# Interpretation by the plus-minus method

Series Geophysical References Series Problems in Exploration Seismology and their Solutions Lloyd P. Geldart and Robert E. Sheriff 11 415 - 468 http://dx.doi.org/10.1190/1.9781560801733 ISBN 9781560801153 SEG Online Store

## Problem 11.13

Interpret the data in Table 11.13a using the plus-minus method.

### Background

Fermat’s principle (problem 4.13) states that the raypath between two points $A$ and $B$ is such that the traveltime is either a minimum (e.g., direct waves, reflections and head waves) or a maximum. Therefore, the raypath between $A$ and $B$ is unique so that $t_{AB}=t_{BA}=t_{r}=reciprocaltime$ . As a result, when we have reversed profiles, we can locate the refractor by drawing wavefronts from the two sources $A$ and $B$ ; when the sum of the traveltimes for two intersecting wavefronts equals $t_{r}$ , the point of intersection must lie on the refractor (see problem 11.14c). This is the basic concept of the plus-minus method (Hagedoorn, 1959).

Construction of wavefronts is discussed in problem 11.14c.

Based on the recorded data, we draw and label wavefronts at intervals $\Delta$ as in Figure 11.13a. If the dip is zero, they are at the angles $\pm \theta _{c}$ to the refractor and the intersections give diamond-shaped parallelograms. The horizontal diagonal of a parallelogram is $V_{2}\Delta$ and the vertical diagonal is $V_{1}\Delta /\cos \theta _{c}$ . Lines of constant sum of the traveltimes minus $t_{r}$ (plus values) gives the refractor configuration and differences (minus values) give a check on the value of $V_{2}$ . The refractor lies at plus value = 0.

Table 11.13a. Time-distance data for plus-minus interpretation.
$x$ (km) $t_{A}$ (s) $t_{B}$ (s) $x$ (km) $t_{A}$ (s) $t_{B}$ (s)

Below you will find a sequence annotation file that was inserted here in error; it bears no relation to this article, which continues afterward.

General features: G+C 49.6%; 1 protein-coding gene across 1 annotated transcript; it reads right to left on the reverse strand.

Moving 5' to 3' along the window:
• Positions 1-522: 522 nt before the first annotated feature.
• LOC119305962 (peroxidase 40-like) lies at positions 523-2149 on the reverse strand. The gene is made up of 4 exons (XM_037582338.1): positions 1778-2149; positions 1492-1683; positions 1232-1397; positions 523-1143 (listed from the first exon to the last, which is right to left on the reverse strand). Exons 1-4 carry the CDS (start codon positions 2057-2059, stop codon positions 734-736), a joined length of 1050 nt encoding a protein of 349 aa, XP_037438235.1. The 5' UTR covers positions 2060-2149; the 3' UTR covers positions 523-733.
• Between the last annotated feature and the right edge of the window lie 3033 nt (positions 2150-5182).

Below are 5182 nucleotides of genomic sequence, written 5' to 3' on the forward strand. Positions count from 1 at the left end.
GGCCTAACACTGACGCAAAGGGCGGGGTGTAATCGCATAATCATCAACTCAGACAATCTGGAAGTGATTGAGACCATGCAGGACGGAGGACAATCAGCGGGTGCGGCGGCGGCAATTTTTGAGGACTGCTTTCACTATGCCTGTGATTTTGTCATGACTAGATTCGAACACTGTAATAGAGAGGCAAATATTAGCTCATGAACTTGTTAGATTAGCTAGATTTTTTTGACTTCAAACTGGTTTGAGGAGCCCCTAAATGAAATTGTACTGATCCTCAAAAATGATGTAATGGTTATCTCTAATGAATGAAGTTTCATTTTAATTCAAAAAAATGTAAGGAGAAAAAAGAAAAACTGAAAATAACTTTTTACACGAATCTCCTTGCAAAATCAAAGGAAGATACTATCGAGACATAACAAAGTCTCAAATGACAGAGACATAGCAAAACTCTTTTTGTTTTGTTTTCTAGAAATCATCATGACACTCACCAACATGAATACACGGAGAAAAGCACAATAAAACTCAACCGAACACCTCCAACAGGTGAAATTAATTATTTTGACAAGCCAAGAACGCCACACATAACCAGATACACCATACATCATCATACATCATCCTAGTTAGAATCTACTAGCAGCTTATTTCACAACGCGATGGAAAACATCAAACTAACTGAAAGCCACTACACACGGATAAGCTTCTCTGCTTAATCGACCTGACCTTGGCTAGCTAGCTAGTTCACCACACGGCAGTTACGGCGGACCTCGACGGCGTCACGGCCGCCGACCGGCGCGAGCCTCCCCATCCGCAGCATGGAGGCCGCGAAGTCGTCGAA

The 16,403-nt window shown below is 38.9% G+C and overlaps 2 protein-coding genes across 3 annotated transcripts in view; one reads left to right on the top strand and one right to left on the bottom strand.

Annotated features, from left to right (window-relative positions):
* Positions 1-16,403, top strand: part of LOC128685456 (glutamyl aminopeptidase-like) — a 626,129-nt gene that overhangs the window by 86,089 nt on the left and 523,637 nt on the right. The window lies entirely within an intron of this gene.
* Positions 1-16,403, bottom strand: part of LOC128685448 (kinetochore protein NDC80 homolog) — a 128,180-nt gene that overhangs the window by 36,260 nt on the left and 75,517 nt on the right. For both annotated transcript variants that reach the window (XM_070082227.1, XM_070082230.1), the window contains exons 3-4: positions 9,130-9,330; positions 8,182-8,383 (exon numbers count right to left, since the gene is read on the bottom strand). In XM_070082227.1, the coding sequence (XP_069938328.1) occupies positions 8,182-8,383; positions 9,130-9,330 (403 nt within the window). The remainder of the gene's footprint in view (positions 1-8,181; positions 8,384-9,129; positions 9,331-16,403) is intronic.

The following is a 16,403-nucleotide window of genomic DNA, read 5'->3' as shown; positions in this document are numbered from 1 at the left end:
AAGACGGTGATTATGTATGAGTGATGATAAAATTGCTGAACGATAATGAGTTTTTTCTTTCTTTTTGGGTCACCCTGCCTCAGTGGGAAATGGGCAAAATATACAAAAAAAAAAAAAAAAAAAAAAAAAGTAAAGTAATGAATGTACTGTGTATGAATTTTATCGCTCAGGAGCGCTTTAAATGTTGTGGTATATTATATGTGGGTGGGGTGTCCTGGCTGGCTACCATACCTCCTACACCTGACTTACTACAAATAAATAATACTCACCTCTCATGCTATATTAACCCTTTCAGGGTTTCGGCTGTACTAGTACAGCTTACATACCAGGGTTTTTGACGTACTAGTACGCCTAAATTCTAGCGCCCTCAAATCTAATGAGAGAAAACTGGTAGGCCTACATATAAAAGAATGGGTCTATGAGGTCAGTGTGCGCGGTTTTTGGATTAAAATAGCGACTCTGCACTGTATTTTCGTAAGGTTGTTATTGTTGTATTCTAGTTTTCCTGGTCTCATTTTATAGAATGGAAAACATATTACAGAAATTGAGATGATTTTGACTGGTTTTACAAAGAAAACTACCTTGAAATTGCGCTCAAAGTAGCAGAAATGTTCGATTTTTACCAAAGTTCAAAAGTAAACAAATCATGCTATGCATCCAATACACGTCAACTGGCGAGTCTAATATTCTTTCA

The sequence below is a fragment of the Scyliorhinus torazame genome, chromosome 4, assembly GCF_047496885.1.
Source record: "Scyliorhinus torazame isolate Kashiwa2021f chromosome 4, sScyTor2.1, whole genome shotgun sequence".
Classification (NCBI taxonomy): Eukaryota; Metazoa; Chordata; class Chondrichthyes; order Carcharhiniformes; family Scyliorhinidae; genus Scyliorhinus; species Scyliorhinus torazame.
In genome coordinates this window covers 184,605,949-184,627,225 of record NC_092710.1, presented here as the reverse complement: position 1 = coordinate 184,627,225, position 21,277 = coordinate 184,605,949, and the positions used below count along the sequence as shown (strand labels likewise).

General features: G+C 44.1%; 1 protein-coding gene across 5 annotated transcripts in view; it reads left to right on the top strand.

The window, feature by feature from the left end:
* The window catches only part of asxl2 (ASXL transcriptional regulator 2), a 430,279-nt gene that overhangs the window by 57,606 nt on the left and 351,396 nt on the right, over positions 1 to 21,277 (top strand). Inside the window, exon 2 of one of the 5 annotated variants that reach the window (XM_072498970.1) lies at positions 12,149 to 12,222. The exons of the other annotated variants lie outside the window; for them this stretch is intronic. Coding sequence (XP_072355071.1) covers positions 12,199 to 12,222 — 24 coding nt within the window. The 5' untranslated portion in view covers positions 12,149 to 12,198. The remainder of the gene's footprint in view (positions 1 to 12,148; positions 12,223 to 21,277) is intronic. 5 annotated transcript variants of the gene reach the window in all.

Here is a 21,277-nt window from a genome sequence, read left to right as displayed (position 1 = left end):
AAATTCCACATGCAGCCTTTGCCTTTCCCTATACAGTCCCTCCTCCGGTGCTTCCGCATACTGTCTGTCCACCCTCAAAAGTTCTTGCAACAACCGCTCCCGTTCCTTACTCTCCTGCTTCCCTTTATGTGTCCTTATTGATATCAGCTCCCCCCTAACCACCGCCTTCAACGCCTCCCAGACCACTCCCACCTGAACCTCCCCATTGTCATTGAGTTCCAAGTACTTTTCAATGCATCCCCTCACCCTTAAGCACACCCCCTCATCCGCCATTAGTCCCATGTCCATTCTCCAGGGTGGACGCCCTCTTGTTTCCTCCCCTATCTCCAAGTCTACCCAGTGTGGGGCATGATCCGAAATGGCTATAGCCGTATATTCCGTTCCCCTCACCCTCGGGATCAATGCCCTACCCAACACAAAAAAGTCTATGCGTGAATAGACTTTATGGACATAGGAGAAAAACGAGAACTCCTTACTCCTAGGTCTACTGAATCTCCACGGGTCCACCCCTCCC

0.0 0.00 2.30 6.0 1.30 1.32
0.4 0.15 2.23 6.4 1.33 1.28
0.8 0.28 2.15 6.8 1.40 1.24
1.2 0.44 2.09 7.2 1.51 1.18
1.6 0.52 2.04 7.6 1.57 1.10
2.0 0.63 1.98 8.0 1.60 1.04
2.4 0.70 1.92 8.4 1.72 0.96
2.8 0.76 1.85 8.8 1.78 0.90
3.2 0.84 1.80 9.2 1.80 0.83
3.6 0.91 1.72 9.6 1.91 0.76
4.0 0.95 1.64 10.0 1.93 0.66
4.4 1.04 1.60 10.4 2.04 0.52
4.8 1.12 1.55 10.8 2.07 0.39
5.2 1.16 1.47 11.2 2.17 0.25
5.6 1.25 1.40 11.6 2.20 0.12
12.0 2.30 0.00

### Solution

The traveltime curves are shown in Figure 11.13b. From the figure we obtained the following values: $V_{1}=2.90$ km/s, $V_{2}=6.25$ km/s, $t_{r}=2.28$ s, $\theta _{c}=\sin ^{-1}\left(2.90/6.25\right)=27.6^{\circ }$ .

We next draw straight-line wavefronts at $\pm 27.6^{\circ }$ spaced at intervals $\Delta =0.20$ s. Because $t_{r}=2.30$ s and the refraction from source $B$ starts around 0.8 s, we draw wavefronts for source $B$ for $t_{B}=0.80$ , 1.00, 1.20, 1.40, and 1.60 s. For source $A$ we draw wavefronts for $t_{A}=1.48$ , 1.28, 1.08, 0.88, and 0.68 s. We interpolate to find the starting points of these wavefronts.

The horizontal and vertical diagonals of the parallelograms have lengths of 1.24 and 0.66 km, so

{\begin{aligned}V_{2}\Delta =1.24,\quad V_{2}=1.24/0.20=6.20\ {\rm {km/s}},\\V_{1}\Delta /\cos \theta _{c}=0.66,\quad V_{1}=0.66\cos 27.6^{\circ }/0.20=2.92\ {\rm {km/s}}.\end{aligned}} These values agree with the values in Figure 11.13b within the limits of error.

Table 11.14a. Refraction time-distance data.
$x$ (km) $t_{A}$ (s) $t_{B}$ (s) $t_{A}^{*}$ (s) $x$ (km) $t_{A}$ (s) $t_{B}$ (s) $t_{B}^{*}$ (s)
0.00 0.000 3.310 6.40 2.330 2.003
0.40 0.182 3.182 6.80 2.422 1.862
0.80 0.320 3.140 7.20 2.504 1.743
1.20 0.504 3.063 7.60 2.602 1.622
1.60 0.680 2.917 8.00 2.658 1.610
2.00 0.862 2.839 8.40 2.720 1.482 1.561
2.40 0.997 2.714 8.80 2.744 1.329 1.440
2.80 1.170 2.681 1.682 9.20 2.760 1.140 1.288
3.20 1.342 2.570 1.760 9.60 2.855 1.018 1.202
3.60 1.495 2.505 1.858 10.00 2.920 0.863 1.177
4.00 1.677 2.442 1.881 10.40 2.980 0.660 1.082
4.40 1.821 2.380 1.962 10.80 3.065 0.503
4.80 1.942 2.318 2.053 11.20 3.168 0.340
5.20 2.103 2.220 11.60 3.230 0.198
5.60 2.150 2.125 12.00 3.310 0.000
6.00 2.208 2.030

The refractor is indicated in Figure 11.13b by the dashed line. The variation in the spacing of the vertical minus lines is very slight so that we can assume that $V_{2}$ is constant.